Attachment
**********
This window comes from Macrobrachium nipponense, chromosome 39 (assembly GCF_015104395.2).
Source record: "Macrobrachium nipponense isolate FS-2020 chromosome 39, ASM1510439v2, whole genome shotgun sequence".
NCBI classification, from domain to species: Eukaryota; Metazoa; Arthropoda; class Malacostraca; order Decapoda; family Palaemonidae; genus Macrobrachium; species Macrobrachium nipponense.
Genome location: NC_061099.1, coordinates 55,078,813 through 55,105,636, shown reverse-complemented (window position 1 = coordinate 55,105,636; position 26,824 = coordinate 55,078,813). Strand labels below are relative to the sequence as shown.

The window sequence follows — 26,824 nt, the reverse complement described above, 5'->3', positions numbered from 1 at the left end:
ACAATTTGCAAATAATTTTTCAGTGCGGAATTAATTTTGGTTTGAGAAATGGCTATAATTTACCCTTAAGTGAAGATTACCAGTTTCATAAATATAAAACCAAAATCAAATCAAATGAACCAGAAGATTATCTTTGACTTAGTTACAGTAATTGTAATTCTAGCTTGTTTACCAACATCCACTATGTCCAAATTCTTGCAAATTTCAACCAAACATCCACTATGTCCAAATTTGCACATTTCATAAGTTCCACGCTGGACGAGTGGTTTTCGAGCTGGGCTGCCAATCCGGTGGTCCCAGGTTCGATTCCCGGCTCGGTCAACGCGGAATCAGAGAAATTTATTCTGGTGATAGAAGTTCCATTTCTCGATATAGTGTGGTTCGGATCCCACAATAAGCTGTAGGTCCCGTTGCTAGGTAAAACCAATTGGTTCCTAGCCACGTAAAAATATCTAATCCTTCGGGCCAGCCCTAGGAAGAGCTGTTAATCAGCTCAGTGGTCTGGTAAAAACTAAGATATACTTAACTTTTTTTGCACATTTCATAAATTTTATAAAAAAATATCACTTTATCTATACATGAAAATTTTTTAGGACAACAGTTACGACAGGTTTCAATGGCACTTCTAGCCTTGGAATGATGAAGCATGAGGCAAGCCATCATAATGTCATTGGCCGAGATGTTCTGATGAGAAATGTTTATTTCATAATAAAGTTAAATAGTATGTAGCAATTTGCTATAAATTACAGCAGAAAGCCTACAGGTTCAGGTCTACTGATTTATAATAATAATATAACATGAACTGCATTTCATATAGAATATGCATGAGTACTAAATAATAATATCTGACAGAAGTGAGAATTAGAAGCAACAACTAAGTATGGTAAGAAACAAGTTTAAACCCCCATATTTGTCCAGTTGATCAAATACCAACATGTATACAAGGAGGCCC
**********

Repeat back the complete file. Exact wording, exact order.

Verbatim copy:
This window comes from Macrobrachium nipponense, chromosome 39 (assembly GCF_015104395.2).
Source record: "Macrobrachium nipponense isolate FS-2020 chromosome 39, ASM1510439v2, whole genome shotgun sequence".
NCBI classification, from domain to species: Eukaryota; Metazoa; Arthropoda; class Malacostraca; order Decapoda; family Palaemonidae; genus Macrobrachium; species Macrobrachium nipponense.
Genome location: NC_061099.1, coordinates 55,078,813 through 55,105,636, shown reverse-complemented (window position 1 = coordinate 55,105,636; position 26,824 = coordinate 55,078,813). Strand labels below are relative to the sequence as shown.

The window sequence follows — 26,824 nt, the reverse complement described above, 5'->3', positions numbered from 1 at the left end:
ACAATTTGCAAATAATTTTTCAGTGCGGAATTAATTTTGGTTTGAGAAATGGCTATAATTTACCCTTAAGTGAAGATTACCAGTTTCATAAATATAAAACCAAAATCAAATCAAATGAACCAGAAGATTATCTTTGACTTAGTTACAGTAATTGTAATTCTAGCTTGTTTACCAACATCCACTATGTCCAAATTCTTGCAAATTTCAACCAAACATCCACTATGTCCAAATTTGCACATTTCATAAGTTCCACGCTGGACGAGTGGTTTTCGAGCTGGGCTGCCAATCCGGTGGTCCCAGGTTCGATTCCCGGCTCGGTCAACGCGGAATCAGAGAAATTTATTCTGGTGATAGAAGTTCCATTTCTCGATATAGTGTGGTTCGGATCCCACAATAAGCTGTAGGTCCCGTTGCTAGGTAAAACCAATTGGTTCCTAGCCACGTAAAAATATCTAATCCTTCGGGCCAGCCCTAGGAAGAGCTGTTAATCAGCTCAGTGGTCTGGTAAAAACTAAGATATACTTAACTTTTTTTGCACATTTCATAAATTTTATAAAAAAATATCACTTTATCTATACATGAAAATTTTTTAGGACAACAGTTACGACAGGTTTCAATGGCACTTCTAGCCTTGGAATGATGAAGCATGAGGCAAGCCATCATAATGTCATTGGCCGAGATGTTCTGATGAGAAATGTTTATTTCATAATAAAGTTAAATAGTATGTAGCAATTTGCTATAAATTACAGCAGAAAGCCTACAGGTTCAGGTCTACTGATTTATAATAATAATATAACATGAACTGCATTTCATATAGAATATGCATGAGTACTAAATAATAATATCTGACAGAAGTGAGAATTAGAAGCAACAACTAAGTATGGTAAGAAACAAGTTTAAACCCCCATATTTGTCCAGTTGATCAAATACCAACATGTATACAAGGAGGCCC